Alain Vigneault is the 16th Head Coach in Vancouver Canucks history. Since his appointment on June 20, 2006, Vigneault has led the Canucks to two Presidents¹ Trophies, a Stanley Cup Final appearance, and five Northwest Division titles and postseason berths in six seasons with the club. Vigneault¹s combined regular season record (287-155-50) entering the 2012.13 season represents the most successful winning percentage (.634) by a Vancouver Head Coach, while his 287 career wins rank first all-time in franchise history.
In 2011.12 Vigneault guided the club to a 51-22-9 record, leading the club to it's second consecutive Presidents' Trophy.
Vigneault¹s inaugural season with Vancouver was the also the club¹s most successful regular season at that date in time. The Canucks set franchise records for wins (49), points (105) and captured the Northwest Division title, earning a playoff berth for the first time since 2003.04. In recognition of these significant achievements, Vigneault was presented with the Jack Adams Award as NHL Coach of the Year at the 2007 NHL Awards in Toronto.
Vigneault previously served as Head Coach of the Montreal Canadiens from 1997-2001, becoming the organization¹s second youngest coach in club history at the age of 36. He compiled an NHL record of 109-118-35-4, reaching the Eastern Conference Semi-Finals during his first season behind the Canadiens bench and was nominated for the Jack Adams Award, following the 1999-2000 season.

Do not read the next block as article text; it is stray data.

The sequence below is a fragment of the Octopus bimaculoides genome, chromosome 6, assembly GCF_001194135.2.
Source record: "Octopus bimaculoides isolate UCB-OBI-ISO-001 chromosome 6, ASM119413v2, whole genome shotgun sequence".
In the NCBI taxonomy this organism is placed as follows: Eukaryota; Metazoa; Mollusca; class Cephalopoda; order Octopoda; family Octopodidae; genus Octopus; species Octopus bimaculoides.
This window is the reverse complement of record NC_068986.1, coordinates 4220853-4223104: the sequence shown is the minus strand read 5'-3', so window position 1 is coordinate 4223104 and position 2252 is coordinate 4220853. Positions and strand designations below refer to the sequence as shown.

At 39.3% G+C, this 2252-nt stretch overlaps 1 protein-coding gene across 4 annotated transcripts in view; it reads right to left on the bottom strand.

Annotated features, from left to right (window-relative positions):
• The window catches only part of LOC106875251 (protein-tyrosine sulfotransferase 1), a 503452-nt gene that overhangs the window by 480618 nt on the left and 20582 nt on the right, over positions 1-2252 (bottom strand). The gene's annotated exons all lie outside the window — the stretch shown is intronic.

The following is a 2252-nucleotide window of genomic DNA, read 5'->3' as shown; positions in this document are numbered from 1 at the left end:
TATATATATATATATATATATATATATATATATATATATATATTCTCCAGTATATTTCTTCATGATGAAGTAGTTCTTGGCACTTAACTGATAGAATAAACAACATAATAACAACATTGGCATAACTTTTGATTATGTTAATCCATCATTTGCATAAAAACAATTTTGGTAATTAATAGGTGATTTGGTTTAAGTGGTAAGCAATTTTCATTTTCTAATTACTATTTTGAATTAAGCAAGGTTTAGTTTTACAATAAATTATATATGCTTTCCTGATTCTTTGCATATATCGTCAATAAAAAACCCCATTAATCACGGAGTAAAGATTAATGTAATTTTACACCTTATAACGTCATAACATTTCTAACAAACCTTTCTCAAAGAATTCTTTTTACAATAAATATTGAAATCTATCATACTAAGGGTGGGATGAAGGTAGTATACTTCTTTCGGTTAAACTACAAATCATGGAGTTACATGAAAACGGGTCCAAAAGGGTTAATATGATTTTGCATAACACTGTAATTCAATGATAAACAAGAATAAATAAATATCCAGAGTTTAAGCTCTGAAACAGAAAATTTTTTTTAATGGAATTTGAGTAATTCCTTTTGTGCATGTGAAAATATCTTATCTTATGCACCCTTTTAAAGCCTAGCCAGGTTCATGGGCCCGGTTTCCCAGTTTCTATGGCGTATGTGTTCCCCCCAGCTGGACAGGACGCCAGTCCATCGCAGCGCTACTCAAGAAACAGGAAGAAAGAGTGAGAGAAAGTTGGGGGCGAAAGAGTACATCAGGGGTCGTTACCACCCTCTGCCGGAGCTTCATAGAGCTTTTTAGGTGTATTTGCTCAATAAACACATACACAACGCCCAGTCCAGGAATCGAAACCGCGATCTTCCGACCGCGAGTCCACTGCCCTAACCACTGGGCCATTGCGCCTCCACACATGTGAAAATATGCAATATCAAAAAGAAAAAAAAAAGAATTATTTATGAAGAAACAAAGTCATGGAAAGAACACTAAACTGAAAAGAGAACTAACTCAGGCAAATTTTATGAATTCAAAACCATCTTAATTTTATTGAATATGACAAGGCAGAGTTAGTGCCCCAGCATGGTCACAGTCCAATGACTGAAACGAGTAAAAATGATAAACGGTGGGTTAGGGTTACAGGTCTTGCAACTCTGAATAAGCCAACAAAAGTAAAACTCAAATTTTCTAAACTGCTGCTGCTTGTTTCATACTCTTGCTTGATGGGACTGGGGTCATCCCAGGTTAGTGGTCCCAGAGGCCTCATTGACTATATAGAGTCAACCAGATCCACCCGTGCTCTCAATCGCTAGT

Vigneault joined Vancouver from the club¹s AHL affiliate, the Manitoba Moose, where he led the team to within one game of the conference finals. In the 2005.06 season, his first season as Head Coach with the Moose, Vigneault guided the club to a 44-24-7 record.
Prior to joining the Moose, Vigneault spent 10 seasons as Head Coach in the QMJHL with Trois-Rivieres, Hull, Beauport and PEI. In 1988, Vigneault led the Olympiques to the Memorial Cup and was subsequently named CHL Coach of the Year. He has been honoured as coach of the QMJHL¹s Second All-Star team on three separate occasions.
Vigneault has also achieved success on the international stage. He served as an Assistant Coach with Canada¹s National Junior Team in 1989 and 1991, winning a gold medal at the 1991 World Junior Championships in Saskatoon.
The Quebec-native began his career in the NHL playing for the St. Louis Blues from 1981 to 1983. Drafted by the Blues in the eighth round, 167th overall in the 1981 Entry Draft, the defenceman recorded two goals, five assists and 82 penalty minutes in his NHL career. Vigneault went on to serve as a scout for the Blues for two seasons and as an Assistant Coach for the Ottawa Senators from 1992 to 1996.